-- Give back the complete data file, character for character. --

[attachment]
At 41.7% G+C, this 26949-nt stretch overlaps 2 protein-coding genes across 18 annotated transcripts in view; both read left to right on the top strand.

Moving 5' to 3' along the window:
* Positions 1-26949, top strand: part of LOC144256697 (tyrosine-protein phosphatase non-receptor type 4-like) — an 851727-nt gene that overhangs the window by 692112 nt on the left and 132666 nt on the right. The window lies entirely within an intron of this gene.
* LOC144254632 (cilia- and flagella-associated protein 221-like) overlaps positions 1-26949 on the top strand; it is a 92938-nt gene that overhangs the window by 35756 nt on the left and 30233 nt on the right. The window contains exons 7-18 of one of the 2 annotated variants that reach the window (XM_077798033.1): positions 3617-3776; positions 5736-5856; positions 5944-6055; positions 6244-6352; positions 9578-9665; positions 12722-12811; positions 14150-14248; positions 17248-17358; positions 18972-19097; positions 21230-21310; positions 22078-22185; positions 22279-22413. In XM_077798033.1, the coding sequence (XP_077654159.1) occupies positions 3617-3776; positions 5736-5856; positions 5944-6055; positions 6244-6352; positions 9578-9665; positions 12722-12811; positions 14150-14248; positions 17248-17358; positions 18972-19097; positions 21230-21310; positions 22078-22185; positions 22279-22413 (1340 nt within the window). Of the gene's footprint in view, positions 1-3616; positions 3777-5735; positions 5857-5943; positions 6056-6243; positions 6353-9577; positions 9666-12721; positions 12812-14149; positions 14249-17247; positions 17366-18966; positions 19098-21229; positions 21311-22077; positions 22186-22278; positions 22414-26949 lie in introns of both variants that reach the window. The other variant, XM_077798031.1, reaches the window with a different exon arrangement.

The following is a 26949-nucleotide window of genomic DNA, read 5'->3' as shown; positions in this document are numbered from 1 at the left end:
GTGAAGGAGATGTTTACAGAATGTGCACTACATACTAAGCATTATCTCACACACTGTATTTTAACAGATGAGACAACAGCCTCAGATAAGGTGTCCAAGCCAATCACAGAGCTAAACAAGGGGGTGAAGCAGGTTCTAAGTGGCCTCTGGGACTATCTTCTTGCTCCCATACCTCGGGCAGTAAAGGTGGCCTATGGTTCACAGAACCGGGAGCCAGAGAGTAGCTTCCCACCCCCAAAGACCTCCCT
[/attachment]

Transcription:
At 41.7% G+C, this 26949-nt stretch overlaps 2 protein-coding genes across 18 annotated transcripts in view; both read left to right on the top strand.

Moving 5' to 3' along the window:
* Positions 1-26949, top strand: part of LOC144256697 (tyrosine-protein phosphatase non-receptor type 4-like) — an 851727-nt gene that overhangs the window by 692112 nt on the left and 132666 nt on the right. The window lies entirely within an intron of this gene.
* LOC144254632 (cilia- and flagella-associated protein 221-like) overlaps positions 1-26949 on the top strand; it is a 92938-nt gene that overhangs the window by 35756 nt on the left and 30233 nt on the right. The window contains exons 7-18 of one of the 2 annotated variants that reach the window (XM_077798033.1): positions 3617-3776; positions 5736-5856; positions 5944-6055; positions 6244-6352; positions 9578-9665; positions 12722-12811; positions 14150-14248; positions 17248-17358; positions 18972-19097; positions 21230-21310; positions 22078-22185; positions 22279-22413. In XM_077798033.1, the coding sequence (XP_077654159.1) occupies positions 3617-3776; positions 5736-5856; positions 5944-6055; positions 6244-6352; positions 9578-9665; positions 12722-12811; positions 14150-14248; positions 17248-17358; positions 18972-19097; positions 21230-21310; positions 22078-22185; positions 22279-22413 (1340 nt within the window). Of the gene's footprint in view, positions 1-3616; positions 3777-5735; positions 5857-5943; positions 6056-6243; positions 6353-9577; positions 9666-12721; positions 12812-14149; positions 14249-17247; positions 17366-18966; positions 19098-21229; positions 21311-22077; positions 22186-22278; positions 22414-26949 lie in introns of both variants that reach the window. The other variant, XM_077798031.1, reaches the window with a different exon arrangement.

The following is a 26949-nucleotide window of genomic DNA, read 5'->3' as shown; positions in this document are numbered from 1 at the left end:
GTGAAGGAGATGTTTACAGAATGTGCACTACATACTAAGCATTATCTCACACACTGTATTTTAACAGATGAGACAACAGCCTCAGATAAGGTGTCCAAGCCAATCACAGAGCTAAACAAGGGGGTGAAGCAGGTTCTAAGTGGCCTCTGGGACTATCTTCTTGCTCCCATACCTCGGGCAGTAAAGGTGGCCTATGGTTCACAGAACCGGGAGCCAGAGAGTAGCTTCCCACCCCCAAAGACCTCCCT